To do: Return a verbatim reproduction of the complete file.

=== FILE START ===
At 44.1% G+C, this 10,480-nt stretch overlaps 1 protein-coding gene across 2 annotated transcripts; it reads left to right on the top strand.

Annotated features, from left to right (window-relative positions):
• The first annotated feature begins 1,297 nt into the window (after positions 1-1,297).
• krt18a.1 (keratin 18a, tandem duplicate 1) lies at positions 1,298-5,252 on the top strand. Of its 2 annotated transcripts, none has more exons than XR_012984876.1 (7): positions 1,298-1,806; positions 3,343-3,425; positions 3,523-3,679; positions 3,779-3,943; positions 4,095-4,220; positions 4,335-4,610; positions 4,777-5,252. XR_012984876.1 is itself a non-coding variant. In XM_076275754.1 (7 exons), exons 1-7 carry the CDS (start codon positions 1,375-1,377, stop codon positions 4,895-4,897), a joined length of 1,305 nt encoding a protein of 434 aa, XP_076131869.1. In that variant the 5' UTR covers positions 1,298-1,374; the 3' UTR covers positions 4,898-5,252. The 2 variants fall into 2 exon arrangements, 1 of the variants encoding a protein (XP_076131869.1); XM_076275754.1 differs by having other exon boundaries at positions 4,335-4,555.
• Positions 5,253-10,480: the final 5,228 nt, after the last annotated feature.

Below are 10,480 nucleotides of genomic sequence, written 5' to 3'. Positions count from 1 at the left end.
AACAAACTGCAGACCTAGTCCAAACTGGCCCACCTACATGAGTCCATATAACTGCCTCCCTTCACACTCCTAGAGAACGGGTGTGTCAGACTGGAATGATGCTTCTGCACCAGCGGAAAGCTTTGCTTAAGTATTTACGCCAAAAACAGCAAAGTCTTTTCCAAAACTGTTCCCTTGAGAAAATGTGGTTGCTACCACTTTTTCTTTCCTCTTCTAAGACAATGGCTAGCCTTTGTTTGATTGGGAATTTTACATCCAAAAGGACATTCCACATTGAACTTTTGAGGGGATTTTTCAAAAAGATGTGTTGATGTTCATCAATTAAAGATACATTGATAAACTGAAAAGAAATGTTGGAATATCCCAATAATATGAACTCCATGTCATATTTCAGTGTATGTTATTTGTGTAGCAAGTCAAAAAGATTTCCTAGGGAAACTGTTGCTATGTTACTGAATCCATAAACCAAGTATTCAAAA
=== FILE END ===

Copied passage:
At 44.1% G+C, this 10,480-nt stretch overlaps 1 protein-coding gene across 2 annotated transcripts; it reads left to right on the top strand.

Annotated features, from left to right (window-relative positions):
• The first annotated feature begins 1,297 nt into the window (after positions 1-1,297).
• krt18a.1 (keratin 18a, tandem duplicate 1) lies at positions 1,298-5,252 on the top strand. Of its 2 annotated transcripts, none has more exons than XR_012984876.1 (7): positions 1,298-1,806; positions 3,343-3,425; positions 3,523-3,679; positions 3,779-3,943; positions 4,095-4,220; positions 4,335-4,610; positions 4,777-5,252. XR_012984876.1 is itself a non-coding variant. In XM_076275754.1 (7 exons), exons 1-7 carry the CDS (start codon positions 1,375-1,377, stop codon positions 4,895-4,897), a joined length of 1,305 nt encoding a protein of 434 aa, XP_076131869.1. In that variant the 5' UTR covers positions 1,298-1,374; the 3' UTR covers positions 4,898-5,252. The 2 variants fall into 2 exon arrangements, 1 of the variants encoding a protein (XP_076131869.1); XM_076275754.1 differs by having other exon boundaries at positions 4,335-4,555.
• Positions 5,253-10,480: the final 5,228 nt, after the last annotated feature.

Below are 10,480 nucleotides of genomic sequence, written 5' to 3'. Positions count from 1 at the left end.
AACAAACTGCAGACCTAGTCCAAACTGGCCCACCTACATGAGTCCATATAACTGCCTCCCTTCACACTCCTAGAGAACGGGTGTGTCAGACTGGAATGATGCTTCTGCACCAGCGGAAAGCTTTGCTTAAGTATTTACGCCAAAAACAGCAAAGTCTTTTCCAAAACTGTTCCCTTGAGAAAATGTGGTTGCTACCACTTTTTCTTTCCTCTTCTAAGACAATGGCTAGCCTTTGTTTGATTGGGAATTTTACATCCAAAAGGACATTCCACATTGAACTTTTGAGGGGATTTTTCAAAAAGATGTGTTGATGTTCATCAATTAAAGATACATTGATAAACTGAAAAGAAATGTTGGAATATCCCAATAATATGAACTCCATGTCATATTTCAGTGTATGTTATTTGTGTAGCAAGTCAAAAAGATTTCCTAGGGAAACTGTTGCTATGTTACTGAATCCATAAACCAAGTATTCAAAA